Taste Testing Fees

Business By kendrascountry Updated 12 Feb 2015 , 2:45am by kendrascountry

kendrascountry Posted 6 Feb 2015 , 3:06am
post #1 of 9

We have been trying to figure out if we should charge for taste testings and possibly changing our policy for this online. Is there anyone that has seen a decline in clients due to charging for taste testings???

8 replies
costumeczar Posted 6 Feb 2015 , 8:00pm
post #2 of 9

Quote:

Originally Posted by kendrascountry 
 

We have been trying to figure out if we should charge for taste testings and possibly changing our policy for this online. Is there anyone that has seen a decline in clients due to charging for taste testings???

I started charging for tastings and I have fewer people booking appointments, but pretty much the same rate of final bookings. It's eliminated no-shows and looky-lous, and the people who don't hire me have paid a nominal fee for my time so I don't feel like I'm wasting my time. There are a lot of decorators in my area (I mean a LOT) and some charge and some don't. 

 

The thing that I've really noticed is that there are a few planners in my area who take kickbacks from vendors, and they used to send people to me who would never book. They've stopped sending clietns since I started charging for tastings, and I think it's because they would use me to make it look like they were giving their clients an option. Then they would steer them to the baker who gives them a kickback, and that isn't me. Since I charge for appointments now those deadbeats have stopped using me to make themsleves look better, which I consider a bonus.

morganchampagne Posted 6 Feb 2015 , 8:16pm
post #3 of 9

AI have always charged for tastings. My booking rate has been 90%. The people who don't book are few and far between. Most people who pay the fee find something they like (flavor wise) and go ahead and book.

Like stated above, it really eliminates the looky-Lous.

Edited to add: I do have quite a few people who don't respond after I tell them there is a fee for the tasting

klan30 Posted 6 Feb 2015 , 9:41pm
post #4 of 9

I also charge a fee.  I just don't have the time to do tastings for a "girls day out" and couples who aren't serious.  The fee weeds all these types out.  I do have people who don't respond back after they find there is a fee, but I figure they wouldn't have booked anyway.  (my fee is deducted from their total if they book with me, essentially making it free to my clients)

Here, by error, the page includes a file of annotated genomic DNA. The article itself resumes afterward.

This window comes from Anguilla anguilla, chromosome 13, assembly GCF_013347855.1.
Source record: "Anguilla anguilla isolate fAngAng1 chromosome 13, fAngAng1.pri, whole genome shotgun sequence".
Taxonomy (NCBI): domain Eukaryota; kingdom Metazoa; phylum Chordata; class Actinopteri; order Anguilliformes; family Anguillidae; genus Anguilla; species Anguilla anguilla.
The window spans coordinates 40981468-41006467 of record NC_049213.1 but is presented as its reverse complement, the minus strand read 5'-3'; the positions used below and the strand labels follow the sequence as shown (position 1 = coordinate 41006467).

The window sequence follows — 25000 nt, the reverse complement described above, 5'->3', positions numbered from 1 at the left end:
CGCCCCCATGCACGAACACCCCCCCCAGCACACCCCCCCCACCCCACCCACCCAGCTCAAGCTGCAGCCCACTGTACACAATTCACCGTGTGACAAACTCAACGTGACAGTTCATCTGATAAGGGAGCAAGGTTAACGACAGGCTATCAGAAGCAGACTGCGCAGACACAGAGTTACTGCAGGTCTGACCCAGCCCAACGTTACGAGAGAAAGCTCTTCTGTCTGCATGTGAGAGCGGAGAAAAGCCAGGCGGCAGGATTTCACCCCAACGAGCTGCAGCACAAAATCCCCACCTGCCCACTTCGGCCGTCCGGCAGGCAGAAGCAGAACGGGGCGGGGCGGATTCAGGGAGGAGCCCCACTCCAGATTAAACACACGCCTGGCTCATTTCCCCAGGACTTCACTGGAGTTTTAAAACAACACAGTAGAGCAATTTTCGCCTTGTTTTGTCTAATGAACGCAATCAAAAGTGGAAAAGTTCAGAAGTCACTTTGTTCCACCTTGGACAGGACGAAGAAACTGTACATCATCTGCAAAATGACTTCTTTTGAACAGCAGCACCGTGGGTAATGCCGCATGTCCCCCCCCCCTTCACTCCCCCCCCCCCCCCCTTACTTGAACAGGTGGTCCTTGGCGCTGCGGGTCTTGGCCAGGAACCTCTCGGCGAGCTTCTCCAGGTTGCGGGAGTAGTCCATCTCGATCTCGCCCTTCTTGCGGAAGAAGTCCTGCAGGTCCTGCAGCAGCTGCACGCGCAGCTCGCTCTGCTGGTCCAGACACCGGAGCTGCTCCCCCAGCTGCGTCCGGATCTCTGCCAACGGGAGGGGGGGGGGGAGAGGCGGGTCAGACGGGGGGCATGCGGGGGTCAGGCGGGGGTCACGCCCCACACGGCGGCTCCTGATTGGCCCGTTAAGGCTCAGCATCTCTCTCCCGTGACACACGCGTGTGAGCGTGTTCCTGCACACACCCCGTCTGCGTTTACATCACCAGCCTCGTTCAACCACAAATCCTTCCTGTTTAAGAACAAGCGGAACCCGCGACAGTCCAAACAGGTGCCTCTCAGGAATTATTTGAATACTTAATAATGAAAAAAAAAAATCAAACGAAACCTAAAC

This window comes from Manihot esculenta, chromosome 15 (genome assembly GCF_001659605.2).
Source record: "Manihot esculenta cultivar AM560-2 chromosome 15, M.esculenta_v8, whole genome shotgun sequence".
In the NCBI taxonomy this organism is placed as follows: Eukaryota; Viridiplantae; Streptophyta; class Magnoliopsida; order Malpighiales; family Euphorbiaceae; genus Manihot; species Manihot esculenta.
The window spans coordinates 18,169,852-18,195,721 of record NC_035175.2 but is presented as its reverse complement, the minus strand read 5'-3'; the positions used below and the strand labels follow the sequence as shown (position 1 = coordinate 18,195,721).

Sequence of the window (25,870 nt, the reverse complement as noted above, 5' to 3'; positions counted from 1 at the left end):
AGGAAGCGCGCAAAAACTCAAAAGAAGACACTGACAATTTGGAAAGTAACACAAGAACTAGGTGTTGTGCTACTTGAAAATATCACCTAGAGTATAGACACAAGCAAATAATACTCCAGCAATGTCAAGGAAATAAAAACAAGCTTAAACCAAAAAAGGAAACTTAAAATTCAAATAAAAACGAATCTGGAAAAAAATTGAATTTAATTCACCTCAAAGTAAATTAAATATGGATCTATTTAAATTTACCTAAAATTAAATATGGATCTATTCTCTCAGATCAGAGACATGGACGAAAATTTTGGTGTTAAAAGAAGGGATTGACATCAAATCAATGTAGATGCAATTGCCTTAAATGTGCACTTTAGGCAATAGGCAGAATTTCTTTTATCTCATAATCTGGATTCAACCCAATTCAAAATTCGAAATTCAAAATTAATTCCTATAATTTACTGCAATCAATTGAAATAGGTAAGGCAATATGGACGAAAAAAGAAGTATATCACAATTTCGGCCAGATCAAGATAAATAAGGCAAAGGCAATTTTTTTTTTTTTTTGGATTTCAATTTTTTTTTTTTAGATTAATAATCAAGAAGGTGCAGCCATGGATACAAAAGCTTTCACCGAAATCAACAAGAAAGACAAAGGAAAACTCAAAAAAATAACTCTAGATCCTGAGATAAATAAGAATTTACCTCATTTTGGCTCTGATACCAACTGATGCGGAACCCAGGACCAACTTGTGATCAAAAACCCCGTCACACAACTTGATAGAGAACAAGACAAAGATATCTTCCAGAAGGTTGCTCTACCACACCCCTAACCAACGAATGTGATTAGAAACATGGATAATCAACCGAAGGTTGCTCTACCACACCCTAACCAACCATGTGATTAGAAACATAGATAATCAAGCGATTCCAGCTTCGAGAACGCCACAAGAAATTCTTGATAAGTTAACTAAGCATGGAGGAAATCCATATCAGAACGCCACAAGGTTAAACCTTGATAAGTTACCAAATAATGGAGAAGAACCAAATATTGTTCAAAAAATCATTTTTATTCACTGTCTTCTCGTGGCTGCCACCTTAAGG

kendrascountry Posted 9 Feb 2015 , 12:31am
post #5 of 9

Thank you all for your help with this! I feel better knowing that charging keeps away those sorts of people. We also like the idea that the fee goes towards the total, essentially making it free for clients who book! What would you typically charge for a tasting and how many flavors are you supposed to offer?

costumeczar Posted 9 Feb 2015 , 12:57am
post #6 of 9

I charge $20 and do four basic flavors. It's a tasting to let them see if they like your cake, not a dessert buffet.

klan30 Posted 9 Feb 2015 , 4:09pm
post #7 of 9

I charge $35.  Flavors are my choice.  I serve my cake and frostings separate.  I usually do 3 cake flavors and 6 frosting/fillings.  When I'm baking for other other ordersAppleMark

 

I put all my extras in single serving containers and freeze and then the night before just pull out what I need.

ellavanilla Posted 9 Feb 2015 , 7:21pm
post #8 of 9

i suggest a mixed dozen cupcakes and apply 1/2 the cost of the cupcakes to their order if they book and it's over $150

kendrascountry Posted 12 Feb 2015 , 2:45am
post #9 of 9

You all have great ideas! Thank you for sharing :) We are definitely going to begin to charge now for sure, we are just hammering out the details. I agree, it is most definitely not a dessert buffet! I love the idea of cupcakes as well as serving the cake and frosting separate, I always have clients wanting to mix and match the flavors. Thanks again, happy baking to you all!

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